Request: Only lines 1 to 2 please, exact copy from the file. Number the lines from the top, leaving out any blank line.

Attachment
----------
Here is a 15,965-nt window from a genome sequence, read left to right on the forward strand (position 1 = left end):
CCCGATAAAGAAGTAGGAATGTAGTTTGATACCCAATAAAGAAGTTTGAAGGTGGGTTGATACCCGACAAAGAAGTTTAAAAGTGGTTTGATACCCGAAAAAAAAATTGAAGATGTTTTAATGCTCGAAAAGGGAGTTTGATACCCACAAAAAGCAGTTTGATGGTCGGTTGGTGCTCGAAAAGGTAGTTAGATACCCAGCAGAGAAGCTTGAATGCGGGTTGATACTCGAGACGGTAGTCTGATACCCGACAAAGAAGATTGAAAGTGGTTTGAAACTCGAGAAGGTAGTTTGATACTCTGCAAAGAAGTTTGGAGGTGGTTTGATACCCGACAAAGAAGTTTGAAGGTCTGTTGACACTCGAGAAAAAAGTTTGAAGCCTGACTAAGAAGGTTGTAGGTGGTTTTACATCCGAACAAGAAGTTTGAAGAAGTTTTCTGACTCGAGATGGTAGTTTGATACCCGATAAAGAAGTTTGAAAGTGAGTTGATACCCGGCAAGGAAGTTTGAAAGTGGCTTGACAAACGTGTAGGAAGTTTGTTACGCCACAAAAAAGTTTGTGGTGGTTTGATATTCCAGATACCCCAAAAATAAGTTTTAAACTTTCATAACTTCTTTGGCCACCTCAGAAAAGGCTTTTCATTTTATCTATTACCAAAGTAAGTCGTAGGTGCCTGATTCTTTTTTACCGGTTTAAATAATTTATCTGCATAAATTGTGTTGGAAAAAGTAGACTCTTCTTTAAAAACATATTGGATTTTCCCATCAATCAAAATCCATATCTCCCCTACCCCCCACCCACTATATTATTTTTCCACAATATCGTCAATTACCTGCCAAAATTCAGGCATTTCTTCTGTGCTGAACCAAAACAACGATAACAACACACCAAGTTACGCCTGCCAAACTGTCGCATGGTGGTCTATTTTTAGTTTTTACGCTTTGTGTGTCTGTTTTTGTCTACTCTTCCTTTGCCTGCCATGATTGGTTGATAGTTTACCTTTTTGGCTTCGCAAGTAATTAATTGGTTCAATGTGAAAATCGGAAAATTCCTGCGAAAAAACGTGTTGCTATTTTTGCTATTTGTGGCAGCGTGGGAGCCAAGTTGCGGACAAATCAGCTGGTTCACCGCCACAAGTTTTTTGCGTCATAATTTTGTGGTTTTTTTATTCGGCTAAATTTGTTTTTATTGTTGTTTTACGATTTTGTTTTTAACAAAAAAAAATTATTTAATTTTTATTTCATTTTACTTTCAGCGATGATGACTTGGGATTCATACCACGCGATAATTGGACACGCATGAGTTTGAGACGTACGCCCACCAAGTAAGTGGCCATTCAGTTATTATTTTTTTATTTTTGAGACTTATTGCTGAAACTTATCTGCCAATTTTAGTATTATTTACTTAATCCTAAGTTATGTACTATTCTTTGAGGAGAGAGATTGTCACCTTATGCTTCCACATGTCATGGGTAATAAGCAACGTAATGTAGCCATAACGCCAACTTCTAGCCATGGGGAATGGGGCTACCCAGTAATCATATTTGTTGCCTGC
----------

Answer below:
Here is a 15,965-nt window from a genome sequence, read left to right on the forward strand (position 1 = left end):
CCCGATAAAGAAGTAGGAATGTAGTTTGATACCCAATAAAGAAGTTTGAAGGTGGGTTGATACCCGACAAAGAAGTTTAAAAGTGGTTTGATACCCGAAAAAAAAATTGAAGATGTTTTAATGCTCGAAAAGGGAGTTTGATACCCACAAAAAGCAGTTTGATGGTCGGTTGGTGCTCGAAAAGGTAGTTAGATACCCAGCAGAGAAGCTTGAATGCGGGTTGATACTCGAGACGGTAGTCTGATACCCGACAAAGAAGATTGAAAGTGGTTTGAAACTCGAGAAGGTAGTTTGATACTCTGCAAAGAAGTTTGGAGGTGGTTTGATACCCGACAAAGAAGTTTGAAGGTCTGTTGACACTCGAGAAAAAAGTTTGAAGCCTGACTAAGAAGGTTGTAGGTGGTTTTACATCCGAACAAGAAGTTTGAAGAAGTTTTCTGACTCGAGATGGTAGTTTGATACCCGATAAAGAAGTTTGAAAGTGAGTTGATACCCGGCAAGGAAGTTTGAAAGTGGCTTGACAAACGTGTAGGAAGTTTGTTACGCCACAAAAAAGTTTGTGGTGGTTTGATATTCCAGATACCCCAAAAATAAGTTTTAAACTTTCATAACTTCTTTGGCCACCTCAGAAAAGGCTTTTCATTTTATCTATTACCAAAGTAAGTCGTAGGTGCCTGATTCTTTTTTACCGGTTTAAATAATTTATCTGCATAAATTGTGTTGGAAAAAGTAGACTCTTCTTTAAAAACATATTGGATTTTCCCATCAATCAAAATCCATATCTCCCCTACCCCCCACCCACTATATTATTTTTCCACAATATCGTCAATTACCTGCCAAAATTCAGGCATTTCTTCTGTGCTGAACCAAAACAACGATAACAACACACCAAGTTACGCCTGCCAAACTGTCGCATGGTGGTCTATTTTTAGTTTTTACGCTTTGTGTGTCTGTTTTTGTCTACTCTTCCTTTGCCTGCCATGATTGGTTGATAGTTTACCTTTTTGGCTTCGCAAGTAATTAATTGGTTCAATGTGAAAATCGGAAAATTCCTGCGAAAAAACGTGTTGCTATTTTTGCTATTTGTGGCAGCGTGGGAGCCAAGTTGCGGACAAATCAGCTGGTTCACCGCCACAAGTTTTTTGCGTCATAATTTTGTGGTTTTTTTATTCGGCTAAATTTGTTTTTATTGTTGTTTTACGATTTTGTTTTTAACAAAAAAAAATTATTTAATTTTTATTTCATTTTACTTTCAGCGATGATGACTTGGGATTCATACCACGCGATAATTGGACACGCATGAGTTTGAGACGTACGCCCACCAAGTAAGTGGCCATTCAGTTATTATTTTTTTATTTTTGAGACTTATTGCTGAAACTTATCTGCCAATTTTAGTATTATTTACTTAATCCTAAGTTATGTACTATTCTTTGAGGAGAGAGATTGTCACCTTATGCTTCCACATGTCATGGGTAATAAGCAACGTAATGTAGCCATAACGCCAACTTCTAGCCATGGGGAATGGGGCTACCCAGTAATCATATTTGTTGCCTGC